“We had them do math on the fly,” Cantlon said.

The task was to mentally add two sets of dots that were briefly flashed on a computer screen. The teams were asked to pick the correct answer from two choices on a different screen. — Reuters
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World’s first ship tunnel

Norway has drawn up plans to build the world’s first shipping tunnel which would save time and money for vessels passing through a coastal area known for its dangerous seas.

Strong winds, high waves and powerful currents in the area of Stad on the southwest coast of Norway cause long delays while ships wait for calmer conditions.

A recent report from the Norwegian Coastal Administration recommended building the 1,700-metre (5,577 feet) tunnel and concluded that it would be cost effective.

The tunnel, estimated to cost around $310 million and take five years to build, would cut through a peninsula, saving ships the risky journey around the coastline.

The idea to build a shipping passage was first put forward long ago. Some say the first sketch was made in 1870, others say plans started around 1920 with the idea of building a canal through the peninsula.

But in the 1980s, the concept gained momentum and the government got involvement.

“What’s new is that we have managed to calculate the costs of waiting,” coastal director Kirsti Slotsvik told Reuters. She said the tunnel could also prevent loss of life.

Reduced stress for sailors, heightened quality of shipped products from reduced transport time and growth of tourism also weigh in favour of the tunnel, officials said. The Coastal Administration has recommended a design that would provide flexibility for future growth in ship sizes. — Reuters
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Trends
“Bully” black hole

A “death star” galaxy is sending out a powerful jet of particles and magnetic radiation that is likely obliterating any possible life in its broad path, notably in a nearby galaxy, astronomers said on Monday.

They said the two galaxies appear to be merging and the disturbance in the magnetic field caused by this movement may have awakened a dormant, supermassive black hole in one of the galaxies.

They have images of the deadly blast, spurting out from a system known as 3C321.

Data from NASA’s Chandra X-ray Observatory show both galaxies have supermassive black holes at their centers, and 3C321, the larger galaxy, is emitting this stream of energy and particles. The unnamed smaller galaxy apparently has swung into the path of this jet.

The astronomers agree that both galaxies are likely to have planetary systems but nothing resembling life on any planet could survive the blast. While such jets have been seen before, this is the first time one has been observed battering another galaxy, the researchers report in The Astrophysical Journal. — Reuters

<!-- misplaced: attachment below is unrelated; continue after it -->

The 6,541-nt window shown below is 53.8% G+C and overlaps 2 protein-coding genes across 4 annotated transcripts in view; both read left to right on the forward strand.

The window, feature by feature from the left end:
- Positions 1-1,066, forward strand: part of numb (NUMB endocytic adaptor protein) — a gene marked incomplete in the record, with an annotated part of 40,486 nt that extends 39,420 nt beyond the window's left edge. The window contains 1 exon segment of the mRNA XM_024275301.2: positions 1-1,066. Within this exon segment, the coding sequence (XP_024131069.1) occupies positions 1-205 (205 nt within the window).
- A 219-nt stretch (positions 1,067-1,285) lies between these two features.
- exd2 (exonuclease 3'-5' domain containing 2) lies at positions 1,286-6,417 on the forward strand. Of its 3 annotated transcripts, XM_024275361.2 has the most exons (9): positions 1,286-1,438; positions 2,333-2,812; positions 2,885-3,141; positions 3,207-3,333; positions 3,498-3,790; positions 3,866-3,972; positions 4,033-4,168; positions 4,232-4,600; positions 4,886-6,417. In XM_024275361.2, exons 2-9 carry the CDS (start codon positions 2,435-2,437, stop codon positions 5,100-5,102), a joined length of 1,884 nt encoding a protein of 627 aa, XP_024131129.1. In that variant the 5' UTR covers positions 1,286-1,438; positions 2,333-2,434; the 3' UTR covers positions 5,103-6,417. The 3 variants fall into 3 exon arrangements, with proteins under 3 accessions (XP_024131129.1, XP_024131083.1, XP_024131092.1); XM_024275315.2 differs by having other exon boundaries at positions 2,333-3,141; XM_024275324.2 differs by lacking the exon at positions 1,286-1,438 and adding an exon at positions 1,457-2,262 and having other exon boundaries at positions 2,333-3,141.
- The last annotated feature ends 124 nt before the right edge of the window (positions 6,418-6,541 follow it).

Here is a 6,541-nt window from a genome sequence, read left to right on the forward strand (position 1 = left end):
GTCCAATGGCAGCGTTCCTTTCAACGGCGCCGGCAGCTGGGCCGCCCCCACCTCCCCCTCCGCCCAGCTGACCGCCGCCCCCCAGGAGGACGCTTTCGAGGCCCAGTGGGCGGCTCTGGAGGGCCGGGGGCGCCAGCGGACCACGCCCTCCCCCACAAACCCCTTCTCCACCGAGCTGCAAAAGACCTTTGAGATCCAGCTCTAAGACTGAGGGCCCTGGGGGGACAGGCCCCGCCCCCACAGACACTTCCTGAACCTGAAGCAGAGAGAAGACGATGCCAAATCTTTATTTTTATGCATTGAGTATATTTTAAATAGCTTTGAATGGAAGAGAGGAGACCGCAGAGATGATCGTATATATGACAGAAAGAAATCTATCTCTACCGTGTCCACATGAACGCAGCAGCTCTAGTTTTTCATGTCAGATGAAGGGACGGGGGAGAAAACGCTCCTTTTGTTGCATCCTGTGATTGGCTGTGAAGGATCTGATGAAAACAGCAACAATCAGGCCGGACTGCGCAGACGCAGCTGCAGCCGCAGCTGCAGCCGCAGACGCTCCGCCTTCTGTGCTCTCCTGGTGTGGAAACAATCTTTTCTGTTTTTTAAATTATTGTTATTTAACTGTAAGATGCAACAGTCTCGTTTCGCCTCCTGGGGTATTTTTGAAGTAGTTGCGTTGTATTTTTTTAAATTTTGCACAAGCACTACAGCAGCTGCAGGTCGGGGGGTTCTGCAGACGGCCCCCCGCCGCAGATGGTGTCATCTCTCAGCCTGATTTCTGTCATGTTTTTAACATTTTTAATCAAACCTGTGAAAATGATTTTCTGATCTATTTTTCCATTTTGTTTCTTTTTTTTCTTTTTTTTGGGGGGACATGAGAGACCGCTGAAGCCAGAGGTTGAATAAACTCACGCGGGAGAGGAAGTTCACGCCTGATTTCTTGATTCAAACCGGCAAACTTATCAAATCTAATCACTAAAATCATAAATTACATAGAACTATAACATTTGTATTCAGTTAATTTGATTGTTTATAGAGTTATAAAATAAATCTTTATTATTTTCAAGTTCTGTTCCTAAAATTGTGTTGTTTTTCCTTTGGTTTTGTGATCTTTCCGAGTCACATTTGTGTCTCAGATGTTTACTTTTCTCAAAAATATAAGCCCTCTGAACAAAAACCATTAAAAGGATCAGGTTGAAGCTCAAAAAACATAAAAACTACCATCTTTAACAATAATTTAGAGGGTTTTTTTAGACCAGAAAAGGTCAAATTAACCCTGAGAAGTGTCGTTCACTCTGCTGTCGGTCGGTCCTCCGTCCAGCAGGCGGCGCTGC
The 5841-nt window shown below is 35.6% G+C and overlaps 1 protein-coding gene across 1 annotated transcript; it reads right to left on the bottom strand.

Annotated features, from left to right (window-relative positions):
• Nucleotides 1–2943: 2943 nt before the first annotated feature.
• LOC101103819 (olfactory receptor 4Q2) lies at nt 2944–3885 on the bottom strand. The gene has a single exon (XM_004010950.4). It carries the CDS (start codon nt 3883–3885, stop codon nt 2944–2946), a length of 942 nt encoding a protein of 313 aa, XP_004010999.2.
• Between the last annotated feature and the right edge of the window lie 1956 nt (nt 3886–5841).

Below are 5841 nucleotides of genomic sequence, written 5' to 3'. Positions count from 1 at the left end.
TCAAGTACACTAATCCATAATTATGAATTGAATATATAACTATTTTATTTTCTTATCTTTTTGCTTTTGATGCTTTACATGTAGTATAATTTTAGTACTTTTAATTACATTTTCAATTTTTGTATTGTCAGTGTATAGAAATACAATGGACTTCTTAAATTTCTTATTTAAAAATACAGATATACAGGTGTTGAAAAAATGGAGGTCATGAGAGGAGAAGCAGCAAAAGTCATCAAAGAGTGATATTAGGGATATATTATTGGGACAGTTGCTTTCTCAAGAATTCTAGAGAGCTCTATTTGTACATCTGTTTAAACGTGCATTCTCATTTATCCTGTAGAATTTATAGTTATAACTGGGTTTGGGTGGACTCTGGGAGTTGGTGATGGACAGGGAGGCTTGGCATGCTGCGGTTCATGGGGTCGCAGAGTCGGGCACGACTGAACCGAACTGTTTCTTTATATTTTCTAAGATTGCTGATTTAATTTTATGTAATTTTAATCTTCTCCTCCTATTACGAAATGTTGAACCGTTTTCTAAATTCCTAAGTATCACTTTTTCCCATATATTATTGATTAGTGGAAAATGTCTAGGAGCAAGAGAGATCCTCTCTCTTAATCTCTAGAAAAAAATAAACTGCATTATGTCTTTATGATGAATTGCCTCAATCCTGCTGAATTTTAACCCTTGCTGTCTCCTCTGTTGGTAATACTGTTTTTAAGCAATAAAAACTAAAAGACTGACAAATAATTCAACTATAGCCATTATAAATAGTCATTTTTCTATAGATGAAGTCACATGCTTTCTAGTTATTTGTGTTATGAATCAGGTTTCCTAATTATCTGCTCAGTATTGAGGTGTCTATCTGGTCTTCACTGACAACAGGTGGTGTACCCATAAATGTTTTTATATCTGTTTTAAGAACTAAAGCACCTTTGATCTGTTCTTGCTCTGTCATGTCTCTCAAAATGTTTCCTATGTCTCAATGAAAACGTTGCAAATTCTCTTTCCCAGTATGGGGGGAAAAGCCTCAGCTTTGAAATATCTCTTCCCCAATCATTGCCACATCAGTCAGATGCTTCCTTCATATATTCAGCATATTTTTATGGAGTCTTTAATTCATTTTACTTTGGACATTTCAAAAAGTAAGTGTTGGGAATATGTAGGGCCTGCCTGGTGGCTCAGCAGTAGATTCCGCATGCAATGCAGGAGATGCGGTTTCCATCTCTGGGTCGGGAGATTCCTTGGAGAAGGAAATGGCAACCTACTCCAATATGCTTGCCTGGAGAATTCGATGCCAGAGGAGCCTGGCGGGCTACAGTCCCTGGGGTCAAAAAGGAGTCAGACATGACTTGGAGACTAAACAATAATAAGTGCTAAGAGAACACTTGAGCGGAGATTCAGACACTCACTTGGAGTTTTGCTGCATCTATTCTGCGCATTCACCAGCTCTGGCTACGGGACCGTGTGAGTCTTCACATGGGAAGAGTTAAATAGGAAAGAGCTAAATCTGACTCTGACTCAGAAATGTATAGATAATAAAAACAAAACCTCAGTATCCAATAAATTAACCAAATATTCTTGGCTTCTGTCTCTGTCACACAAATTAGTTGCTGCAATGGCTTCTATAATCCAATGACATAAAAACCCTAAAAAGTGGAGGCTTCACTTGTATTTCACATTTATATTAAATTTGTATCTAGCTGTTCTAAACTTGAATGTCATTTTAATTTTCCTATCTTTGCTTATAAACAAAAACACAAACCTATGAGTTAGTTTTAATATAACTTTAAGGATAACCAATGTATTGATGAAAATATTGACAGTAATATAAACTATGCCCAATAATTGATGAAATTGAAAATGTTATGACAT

Giant rats in Indonesia

Researchers in a remote Indonesian jungle have discovered a giant rat that is about five times the size of a typical city rat and a tiny possum, scientists said Monday.

Unearthing new species of mammals in the 21st century is considered very rare. The discoveries by a team of American and Indonesian scientists are being studied further to confirm their status.

The animals were found in the Foja mountains rainforest in eastern Papua province in a June expedition, said US-based Conservation International, which organised the trip in the Southeast Asian nation along with the Indonesian Institute of Science.

“The giant rat is about five times the size of a typical city rat,” said Kristofer Helgen, a scientist with the Smithsonian Institution in Washington. “With no fear of humans, it apparently came into the camp several times during the trip.”

The possum was described as “one of the world’s smallest marsupials.”

A 2006 expedition to the same stretch of jungle — dubbed by Conservation International as a “Lost World” because until then humans had rarely visited it — unearthed scores of exotic new species of palms, butterflies and palms. — AP

Clone cats that glow

South Korean scientists have cloned cats that glow red when exposed to ultraviolet rays, an achievement that could help develop cures for human genetic diseases, the Science and Technology Ministry said.

Three Turkish Angora cats were born in January and February through cloning with a gene that produces a red fluorescent protein that makes them glow in dark. One died at birth, but the two others survived, the ministry said. — AP

Fearless mice of Japan

Cat and mouse may never be the same. Japanese scientists say they’ve used genetic engineering to create mice that show no fear of felines, a development that may shed new light on mammal behaviour and the nature of fear itself.

Scientists at Tokyo University say they were able to successfully switch off a mouse’s instinct to cower at the smell or presence of cats — showing that fear is genetically hardwired and not learned through experience, as commonly believed.

“Mice are naturally terrified of cats, and usually panic or flee at the smell of one. But mice with certain nasal cells removed through genetic engineering didn’t display any fear,” said research team leader Ko Kobayakawa. — AP
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THIS UNIVERSE
PROF YASH PAL

When we throw a stone while travelling in car, it gets more force than the ordinary throw. Why?

The answer to this question should be obvious. If car were travelling at 120 kilometers per hour then a stone dropped out by a child would be traveling at the same speed; this is similar to that of a ball thrown by some of the best fast bowlers in cricket.

So if the stone is thrown forward through the car window, the speed of the car gets added to the speed at which you throw.

You also know that fast bowlers in cricket take a long fast run before throwing the ball. They are adding their running speed to that at which they can throw just standing still on the ground.

If we drink coffee or tea after eating sweets, they seem to be much less sweet. What is the reason?

I will hazard an answer even though I am not so certain about its accuracy.

Taste buds are receptors that fit in the molecules that give us a sensation of sweetness. After eating things that are very sweet these receptors are saturated with molecules.

There are few seats that are vacant. Therefore the signal of sweetness from things that are less sweet remains weak. Therefore things taste less sweet than they would if we had not taken the sweets beforehand.

In electrical wiring, what is the difference between the neutral and the ground?

The ground is connected to the ground and the neutral is not. The ground wire ensures that in case of a leakage a connected appliance does not acquire a voltage that might cause injury or malfunction.

The live terminal is the one to which the voltage is connected. It appears that there should be no separate identification of the live and neutral terminals when you are dealing with ac current. However for reasons of safety and connecting electrical networks it becomes prudent to do so.